*Update 13/12/2016: Miller has released a second trailer, which can be viewed here.
If there’s a generation that knows what it means to be resourceful, mastering your own craft with little-to-no support from the powers that be – it has to be us so-called “millennials”. From pre to post-Brexit, the fist of the government has become increasingly tight, as a result, forcing us to adapt a DIY attitude.
As we are less and less frequently going down the conventional, “legitimate” routes of university, we must ensure that we are documenting and archiving this wave of creativity for future generations to explore and hopefully in the near future – write papers and conduct research and pass on beyond the realms of social media.
One person contributing to our archive is Nathan Miller, a filmmaker, author and visual director from east London. Starting out behind the camera shortly after college with his first credit, Prologue (featuring the likes of Kojey Radical and Isaac Danquah), Nathan decided university wasn’t for him and bought his own camera, then his journey began.
He has given gal-dem an exclusive teaser from his next upcoming piece – LDN – due to be released in spring 2017. We spoke to him about what to expect and his motivations behind the UK music-focused film.
gal-dem: What spurred you to make the decision about making a film about your hometown and the music coming from here?
Nathan Miller: The decision came shortly after rounding up my most recent piece, Ciph. Whilst filming that project, many people would ask me “what are you going to do for the [London] scene.” I’ve always admired the music coming out of the UK. I think everyone in our age bracket must know a rapper or grime artist of some sort, it’s such a London thing, people spitting in a circle, simple bars “and again,” it’s very homey. But what triggered the urge to make it happen was being asked to create a documentary about the scene whilst at a very, very good gig (New Gen). I got gassed, said yes and here we are.
“I guess what is lacking is a real depiction of the scene told by someone who lives among it. No real research has had to be done for this piece, I knew who I wanted to reach out to from the get-go. I know what I’m talking about, the people taking part are folk I personally know and have met before (mostly).”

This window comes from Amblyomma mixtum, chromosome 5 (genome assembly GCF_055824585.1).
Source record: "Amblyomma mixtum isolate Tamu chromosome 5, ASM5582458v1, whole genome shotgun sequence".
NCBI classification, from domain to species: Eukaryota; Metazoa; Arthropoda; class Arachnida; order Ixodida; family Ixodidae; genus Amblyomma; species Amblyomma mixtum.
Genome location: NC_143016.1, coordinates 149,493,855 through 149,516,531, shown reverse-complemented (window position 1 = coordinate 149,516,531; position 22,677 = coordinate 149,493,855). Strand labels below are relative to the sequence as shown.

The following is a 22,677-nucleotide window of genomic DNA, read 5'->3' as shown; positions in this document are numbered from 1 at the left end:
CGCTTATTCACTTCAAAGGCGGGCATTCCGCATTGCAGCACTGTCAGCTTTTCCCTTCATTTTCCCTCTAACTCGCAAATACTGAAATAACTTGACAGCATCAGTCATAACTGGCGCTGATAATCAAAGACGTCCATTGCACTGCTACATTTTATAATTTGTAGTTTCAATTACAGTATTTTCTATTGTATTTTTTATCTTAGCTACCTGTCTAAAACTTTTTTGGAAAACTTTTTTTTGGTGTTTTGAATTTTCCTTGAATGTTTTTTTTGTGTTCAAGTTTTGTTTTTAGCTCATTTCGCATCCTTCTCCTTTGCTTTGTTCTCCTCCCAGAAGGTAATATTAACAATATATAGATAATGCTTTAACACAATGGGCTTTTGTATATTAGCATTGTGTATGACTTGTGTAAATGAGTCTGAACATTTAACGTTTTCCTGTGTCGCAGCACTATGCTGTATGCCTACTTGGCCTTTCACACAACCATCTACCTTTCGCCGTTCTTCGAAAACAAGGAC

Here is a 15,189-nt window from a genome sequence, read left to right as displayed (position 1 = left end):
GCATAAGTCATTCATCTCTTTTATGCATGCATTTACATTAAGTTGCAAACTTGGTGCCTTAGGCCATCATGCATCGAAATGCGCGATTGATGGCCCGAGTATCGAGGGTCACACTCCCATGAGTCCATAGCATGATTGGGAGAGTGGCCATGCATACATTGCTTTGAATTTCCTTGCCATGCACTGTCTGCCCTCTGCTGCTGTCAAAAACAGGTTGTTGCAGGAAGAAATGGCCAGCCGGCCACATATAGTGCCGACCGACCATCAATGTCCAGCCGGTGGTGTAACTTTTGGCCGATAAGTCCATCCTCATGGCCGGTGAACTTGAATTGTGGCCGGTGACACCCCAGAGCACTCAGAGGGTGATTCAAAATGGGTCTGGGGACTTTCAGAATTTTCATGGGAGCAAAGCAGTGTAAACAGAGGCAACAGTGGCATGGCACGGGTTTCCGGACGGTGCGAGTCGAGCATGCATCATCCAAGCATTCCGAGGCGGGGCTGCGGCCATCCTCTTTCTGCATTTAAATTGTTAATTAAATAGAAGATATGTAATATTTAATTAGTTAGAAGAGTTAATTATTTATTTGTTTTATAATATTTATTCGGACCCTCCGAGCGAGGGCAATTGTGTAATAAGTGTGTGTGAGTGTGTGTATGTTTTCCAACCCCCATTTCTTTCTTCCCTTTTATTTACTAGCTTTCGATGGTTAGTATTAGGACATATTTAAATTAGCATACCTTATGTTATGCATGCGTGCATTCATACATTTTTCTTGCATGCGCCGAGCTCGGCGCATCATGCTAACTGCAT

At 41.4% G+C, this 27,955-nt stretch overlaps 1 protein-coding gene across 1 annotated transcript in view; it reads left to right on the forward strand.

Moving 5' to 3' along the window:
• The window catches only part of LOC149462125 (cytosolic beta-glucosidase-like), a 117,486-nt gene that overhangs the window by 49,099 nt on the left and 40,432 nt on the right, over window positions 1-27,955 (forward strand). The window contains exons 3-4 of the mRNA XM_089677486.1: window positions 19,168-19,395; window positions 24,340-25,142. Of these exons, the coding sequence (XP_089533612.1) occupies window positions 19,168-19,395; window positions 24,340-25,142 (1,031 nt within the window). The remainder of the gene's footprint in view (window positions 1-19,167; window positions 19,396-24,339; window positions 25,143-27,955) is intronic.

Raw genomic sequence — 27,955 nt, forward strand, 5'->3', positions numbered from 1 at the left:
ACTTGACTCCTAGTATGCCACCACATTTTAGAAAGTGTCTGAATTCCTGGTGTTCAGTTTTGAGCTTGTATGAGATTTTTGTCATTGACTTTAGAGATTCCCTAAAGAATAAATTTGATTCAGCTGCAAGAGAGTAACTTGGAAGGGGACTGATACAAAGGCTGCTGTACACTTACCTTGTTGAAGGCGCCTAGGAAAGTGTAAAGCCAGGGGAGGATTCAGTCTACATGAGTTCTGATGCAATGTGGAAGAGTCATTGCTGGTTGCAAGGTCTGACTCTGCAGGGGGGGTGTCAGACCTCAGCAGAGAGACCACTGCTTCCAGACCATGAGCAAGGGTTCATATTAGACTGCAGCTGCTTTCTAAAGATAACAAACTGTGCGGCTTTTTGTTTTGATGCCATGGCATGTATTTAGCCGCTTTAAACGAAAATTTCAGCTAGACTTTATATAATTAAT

What do you think about what we are currently doing to document the music scene in London?
At the moment, documentation of the scene is very good, with people like Vicky Grout, Ashley Verse and many more. Everything is being captured in high quality, not to mention artists’ social media pages – we’re in the age of documentation.
In terms of film and documentary, I guess what is lacking is a real depiction of the scene told by someone who lives among it. No real research has had to be done for this piece, I knew who I wanted to reach out to from the get-go. I know what I’m talking about, the people taking part are folk I personally know and have met before (mostly).
Who are some of your key fellow documenters (film, photography, journalism) who are pushing to diversify the image of London’s music scene?
I’m a big fan of Vicky Grout. My friend Neef from SBTV is another great documenter of the scene. There are too many names to mention! Of course, Link Up TV, SB.TV, Boiler Room, Grm Daily. I’m also a big fan of you guys and what you have accomplished.
British music and the sub-cultures that surround genres are inextricably linked – will you be delving further?
Absolutely, LDN hasn’t just been shot in studios and shows, I’m spending time with artists, and so foreign viewers will get a close-up look at what it means to be British: tower blocks, Morleys, sitting on the back of buses, and so on. I’m in the field with those taking part.
Grime has been very topical in the last two years with the rise of Stormzy and Skepta and huge commercial platforms co-signing the genre after a long decade of it being primarily underground. It has been frequently portrayed as a monolithic story for young black boys in inner city environments. Why do you think it’s suddenly boomed?